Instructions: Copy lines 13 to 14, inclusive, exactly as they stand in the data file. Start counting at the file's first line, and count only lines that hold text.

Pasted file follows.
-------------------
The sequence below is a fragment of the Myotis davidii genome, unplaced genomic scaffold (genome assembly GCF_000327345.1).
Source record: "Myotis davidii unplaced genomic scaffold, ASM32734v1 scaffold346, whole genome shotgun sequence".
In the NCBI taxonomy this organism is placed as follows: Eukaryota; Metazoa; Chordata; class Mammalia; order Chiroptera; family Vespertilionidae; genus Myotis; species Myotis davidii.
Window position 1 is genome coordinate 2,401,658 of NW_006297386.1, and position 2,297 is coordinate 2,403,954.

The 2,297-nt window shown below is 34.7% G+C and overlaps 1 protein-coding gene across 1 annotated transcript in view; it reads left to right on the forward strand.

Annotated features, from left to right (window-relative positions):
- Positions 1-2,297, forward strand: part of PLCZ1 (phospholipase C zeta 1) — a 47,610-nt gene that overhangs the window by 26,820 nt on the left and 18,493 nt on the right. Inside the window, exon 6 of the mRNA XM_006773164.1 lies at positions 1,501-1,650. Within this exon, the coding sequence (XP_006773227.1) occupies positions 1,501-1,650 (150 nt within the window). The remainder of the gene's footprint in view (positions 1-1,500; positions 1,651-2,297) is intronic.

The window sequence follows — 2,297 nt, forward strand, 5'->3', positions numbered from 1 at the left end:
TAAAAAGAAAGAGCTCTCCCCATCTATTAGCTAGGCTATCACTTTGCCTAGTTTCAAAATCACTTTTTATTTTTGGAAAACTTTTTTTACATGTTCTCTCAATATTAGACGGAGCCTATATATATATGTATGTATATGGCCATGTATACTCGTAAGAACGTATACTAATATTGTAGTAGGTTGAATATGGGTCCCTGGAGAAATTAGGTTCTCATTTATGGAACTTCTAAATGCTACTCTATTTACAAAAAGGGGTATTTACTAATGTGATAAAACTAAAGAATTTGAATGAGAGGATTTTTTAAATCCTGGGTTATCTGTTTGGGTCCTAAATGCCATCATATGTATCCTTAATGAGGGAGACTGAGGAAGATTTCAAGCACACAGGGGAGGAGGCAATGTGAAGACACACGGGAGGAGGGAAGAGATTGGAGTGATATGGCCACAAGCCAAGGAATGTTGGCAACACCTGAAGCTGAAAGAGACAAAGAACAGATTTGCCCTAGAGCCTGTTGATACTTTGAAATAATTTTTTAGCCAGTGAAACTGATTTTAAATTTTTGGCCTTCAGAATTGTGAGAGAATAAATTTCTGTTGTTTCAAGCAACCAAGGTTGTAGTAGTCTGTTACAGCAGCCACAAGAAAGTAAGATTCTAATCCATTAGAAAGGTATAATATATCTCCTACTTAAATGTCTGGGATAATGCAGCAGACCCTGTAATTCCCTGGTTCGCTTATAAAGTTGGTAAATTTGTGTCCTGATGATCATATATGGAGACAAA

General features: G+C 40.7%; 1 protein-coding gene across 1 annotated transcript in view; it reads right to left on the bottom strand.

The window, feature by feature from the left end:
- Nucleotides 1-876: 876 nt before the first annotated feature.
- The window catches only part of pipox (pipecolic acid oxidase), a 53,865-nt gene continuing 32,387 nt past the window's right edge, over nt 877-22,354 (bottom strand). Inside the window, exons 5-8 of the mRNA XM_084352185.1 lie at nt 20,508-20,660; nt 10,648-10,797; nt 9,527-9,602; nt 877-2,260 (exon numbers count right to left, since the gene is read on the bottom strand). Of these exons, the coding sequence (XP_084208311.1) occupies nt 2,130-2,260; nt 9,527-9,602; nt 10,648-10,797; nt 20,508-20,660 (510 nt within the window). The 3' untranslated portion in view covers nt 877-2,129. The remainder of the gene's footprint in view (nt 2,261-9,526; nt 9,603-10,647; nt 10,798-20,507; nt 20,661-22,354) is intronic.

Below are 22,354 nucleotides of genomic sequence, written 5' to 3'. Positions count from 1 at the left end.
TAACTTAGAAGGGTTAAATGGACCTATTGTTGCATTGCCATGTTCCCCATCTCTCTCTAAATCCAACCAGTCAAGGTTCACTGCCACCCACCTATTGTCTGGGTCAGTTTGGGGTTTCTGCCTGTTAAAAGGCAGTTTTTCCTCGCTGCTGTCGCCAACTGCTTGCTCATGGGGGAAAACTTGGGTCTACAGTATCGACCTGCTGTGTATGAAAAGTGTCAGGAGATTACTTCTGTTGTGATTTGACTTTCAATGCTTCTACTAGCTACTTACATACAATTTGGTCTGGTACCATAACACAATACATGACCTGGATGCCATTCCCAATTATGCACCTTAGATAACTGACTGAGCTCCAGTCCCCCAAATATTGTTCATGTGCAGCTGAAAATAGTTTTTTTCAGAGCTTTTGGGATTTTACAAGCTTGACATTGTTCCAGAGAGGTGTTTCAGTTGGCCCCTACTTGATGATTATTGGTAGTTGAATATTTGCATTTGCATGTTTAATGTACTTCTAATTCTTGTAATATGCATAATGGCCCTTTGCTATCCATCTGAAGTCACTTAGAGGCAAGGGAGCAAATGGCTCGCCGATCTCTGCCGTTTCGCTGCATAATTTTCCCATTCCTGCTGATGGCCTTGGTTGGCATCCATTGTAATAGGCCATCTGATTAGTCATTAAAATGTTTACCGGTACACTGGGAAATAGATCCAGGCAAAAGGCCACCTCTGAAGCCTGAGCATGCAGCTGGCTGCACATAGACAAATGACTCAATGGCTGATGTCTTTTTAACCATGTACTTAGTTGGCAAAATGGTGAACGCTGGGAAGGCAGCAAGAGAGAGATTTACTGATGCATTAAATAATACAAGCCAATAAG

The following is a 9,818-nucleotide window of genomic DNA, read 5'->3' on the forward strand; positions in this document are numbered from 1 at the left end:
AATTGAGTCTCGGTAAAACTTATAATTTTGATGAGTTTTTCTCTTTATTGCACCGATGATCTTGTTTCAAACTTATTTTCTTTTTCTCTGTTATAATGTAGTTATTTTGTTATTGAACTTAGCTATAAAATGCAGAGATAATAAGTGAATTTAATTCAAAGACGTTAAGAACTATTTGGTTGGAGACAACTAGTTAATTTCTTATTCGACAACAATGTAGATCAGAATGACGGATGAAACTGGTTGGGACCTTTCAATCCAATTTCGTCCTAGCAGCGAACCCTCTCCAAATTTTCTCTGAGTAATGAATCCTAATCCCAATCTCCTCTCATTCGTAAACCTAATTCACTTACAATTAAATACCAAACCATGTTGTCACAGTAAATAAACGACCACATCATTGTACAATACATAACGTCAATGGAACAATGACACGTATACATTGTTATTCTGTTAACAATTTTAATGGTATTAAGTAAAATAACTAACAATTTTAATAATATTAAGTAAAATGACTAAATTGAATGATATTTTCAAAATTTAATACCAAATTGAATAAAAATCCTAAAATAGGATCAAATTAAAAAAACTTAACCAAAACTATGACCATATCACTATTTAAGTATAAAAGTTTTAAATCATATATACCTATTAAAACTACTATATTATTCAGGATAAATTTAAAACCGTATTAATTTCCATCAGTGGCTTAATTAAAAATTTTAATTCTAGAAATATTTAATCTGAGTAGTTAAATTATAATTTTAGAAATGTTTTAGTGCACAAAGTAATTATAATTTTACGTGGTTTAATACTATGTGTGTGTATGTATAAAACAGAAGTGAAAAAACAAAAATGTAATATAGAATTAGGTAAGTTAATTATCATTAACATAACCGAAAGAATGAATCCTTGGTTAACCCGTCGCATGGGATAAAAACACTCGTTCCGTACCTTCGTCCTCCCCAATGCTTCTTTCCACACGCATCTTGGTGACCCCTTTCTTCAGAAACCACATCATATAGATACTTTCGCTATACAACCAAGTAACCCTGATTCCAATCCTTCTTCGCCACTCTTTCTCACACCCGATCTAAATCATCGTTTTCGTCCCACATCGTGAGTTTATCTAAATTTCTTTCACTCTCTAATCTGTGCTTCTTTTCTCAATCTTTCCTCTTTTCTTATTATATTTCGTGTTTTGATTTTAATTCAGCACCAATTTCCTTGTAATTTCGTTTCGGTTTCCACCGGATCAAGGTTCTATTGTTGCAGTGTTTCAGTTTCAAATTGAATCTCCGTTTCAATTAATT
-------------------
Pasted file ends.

- The window catches only part of pipox (pipecolic acid oxidase), a 53,865-nt gene continuing 32,387 nt past the window's right edge, over nt 877-22,354 (bottom strand). Inside the window, exons 5-8 of the mRNA XM_084352185.1 lie at nt 20,508-20,660; nt 10,648-10,797; nt 9,527-9,602; nt 877-2,260 (exon numbers count right to left, since the gene is read on the bottom strand). Of these exons, the coding sequence (XP_084208311.1) occupies nt 2,130-2,260; nt 9,527-9,602; nt 10,648-10,797; nt 20,508-20,660 (510 nt within the window). The 3' untranslated portion in view covers nt 877-2,129. The remainder of the gene's footprint in view (nt 2,261-9,526; nt 9,603-10,647; nt 10,798-20,507; nt 20,661-22,354) is intronic.

Below are 22,354 nucleotides of genomic sequence, written 5' to 3'. Positions count from 1 at the left end.